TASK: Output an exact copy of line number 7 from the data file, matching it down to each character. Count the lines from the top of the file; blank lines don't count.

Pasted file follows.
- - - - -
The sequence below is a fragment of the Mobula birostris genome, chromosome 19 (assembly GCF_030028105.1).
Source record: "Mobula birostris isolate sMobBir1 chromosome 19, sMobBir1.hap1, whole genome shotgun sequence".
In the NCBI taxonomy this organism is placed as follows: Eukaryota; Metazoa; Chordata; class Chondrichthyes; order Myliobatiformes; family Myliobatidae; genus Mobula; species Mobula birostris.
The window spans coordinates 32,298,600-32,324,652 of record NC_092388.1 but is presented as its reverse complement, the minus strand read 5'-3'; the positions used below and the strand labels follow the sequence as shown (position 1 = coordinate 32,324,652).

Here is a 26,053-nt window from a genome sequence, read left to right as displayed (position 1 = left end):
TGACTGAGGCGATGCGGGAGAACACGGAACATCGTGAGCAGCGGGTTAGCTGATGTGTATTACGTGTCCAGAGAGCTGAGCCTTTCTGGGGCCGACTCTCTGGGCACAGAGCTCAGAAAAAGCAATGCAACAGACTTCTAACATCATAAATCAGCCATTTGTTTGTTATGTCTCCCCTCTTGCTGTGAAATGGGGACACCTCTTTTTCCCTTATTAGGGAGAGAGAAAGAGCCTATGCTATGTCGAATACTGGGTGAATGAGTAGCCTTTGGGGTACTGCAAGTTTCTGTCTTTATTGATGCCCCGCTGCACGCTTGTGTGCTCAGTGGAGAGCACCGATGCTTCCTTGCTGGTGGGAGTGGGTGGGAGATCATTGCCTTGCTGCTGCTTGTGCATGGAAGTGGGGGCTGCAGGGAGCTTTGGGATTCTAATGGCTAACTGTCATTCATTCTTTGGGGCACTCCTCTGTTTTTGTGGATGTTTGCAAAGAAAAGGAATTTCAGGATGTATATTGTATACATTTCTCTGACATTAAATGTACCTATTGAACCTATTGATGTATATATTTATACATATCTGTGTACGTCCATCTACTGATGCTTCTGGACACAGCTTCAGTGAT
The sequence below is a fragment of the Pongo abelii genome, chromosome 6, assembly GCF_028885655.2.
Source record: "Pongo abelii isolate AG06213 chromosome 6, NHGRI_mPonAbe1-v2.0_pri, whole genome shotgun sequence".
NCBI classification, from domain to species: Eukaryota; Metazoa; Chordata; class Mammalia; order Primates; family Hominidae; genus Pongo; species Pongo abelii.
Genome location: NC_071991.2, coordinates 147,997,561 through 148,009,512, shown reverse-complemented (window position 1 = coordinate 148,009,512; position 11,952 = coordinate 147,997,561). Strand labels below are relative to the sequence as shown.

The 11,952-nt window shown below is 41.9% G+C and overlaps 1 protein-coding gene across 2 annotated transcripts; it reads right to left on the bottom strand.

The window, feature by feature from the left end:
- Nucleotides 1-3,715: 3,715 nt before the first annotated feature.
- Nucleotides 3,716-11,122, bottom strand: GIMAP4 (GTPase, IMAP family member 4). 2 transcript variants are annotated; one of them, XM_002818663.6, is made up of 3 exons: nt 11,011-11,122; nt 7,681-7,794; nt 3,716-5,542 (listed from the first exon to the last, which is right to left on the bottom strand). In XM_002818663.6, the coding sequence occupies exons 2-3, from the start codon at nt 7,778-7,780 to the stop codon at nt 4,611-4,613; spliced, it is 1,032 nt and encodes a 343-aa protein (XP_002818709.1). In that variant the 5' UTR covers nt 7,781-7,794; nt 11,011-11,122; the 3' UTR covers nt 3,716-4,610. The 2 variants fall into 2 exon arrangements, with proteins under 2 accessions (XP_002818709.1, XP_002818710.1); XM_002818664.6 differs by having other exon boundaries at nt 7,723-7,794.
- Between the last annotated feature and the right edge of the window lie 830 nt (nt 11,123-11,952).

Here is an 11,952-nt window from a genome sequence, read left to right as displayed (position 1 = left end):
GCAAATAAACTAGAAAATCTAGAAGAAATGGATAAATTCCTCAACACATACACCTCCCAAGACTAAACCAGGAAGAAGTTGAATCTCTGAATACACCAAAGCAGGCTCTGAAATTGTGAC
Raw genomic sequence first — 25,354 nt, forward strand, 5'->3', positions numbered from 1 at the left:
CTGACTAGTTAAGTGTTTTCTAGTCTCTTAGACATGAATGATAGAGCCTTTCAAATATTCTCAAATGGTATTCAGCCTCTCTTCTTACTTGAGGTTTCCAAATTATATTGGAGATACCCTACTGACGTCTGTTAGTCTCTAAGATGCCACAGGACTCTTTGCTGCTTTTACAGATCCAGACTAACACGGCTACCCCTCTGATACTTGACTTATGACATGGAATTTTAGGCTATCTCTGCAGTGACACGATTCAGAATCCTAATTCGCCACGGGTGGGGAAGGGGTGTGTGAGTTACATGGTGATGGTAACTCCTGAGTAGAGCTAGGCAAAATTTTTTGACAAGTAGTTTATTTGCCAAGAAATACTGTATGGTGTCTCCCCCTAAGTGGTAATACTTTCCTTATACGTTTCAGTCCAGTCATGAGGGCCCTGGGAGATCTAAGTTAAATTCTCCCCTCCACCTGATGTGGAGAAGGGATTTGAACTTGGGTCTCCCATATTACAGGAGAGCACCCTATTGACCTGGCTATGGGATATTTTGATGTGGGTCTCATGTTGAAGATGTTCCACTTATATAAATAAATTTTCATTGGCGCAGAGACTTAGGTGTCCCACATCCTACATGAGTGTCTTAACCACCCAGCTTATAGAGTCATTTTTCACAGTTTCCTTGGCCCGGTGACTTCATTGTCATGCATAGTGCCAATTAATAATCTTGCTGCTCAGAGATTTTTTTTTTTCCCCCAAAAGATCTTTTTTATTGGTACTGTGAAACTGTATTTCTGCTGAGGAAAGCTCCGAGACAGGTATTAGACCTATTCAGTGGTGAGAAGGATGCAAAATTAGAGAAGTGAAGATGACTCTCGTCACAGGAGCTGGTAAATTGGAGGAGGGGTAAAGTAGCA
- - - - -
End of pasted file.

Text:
The sequence below is a fragment of the Pongo abelii genome, chromosome 6, assembly GCF_028885655.2.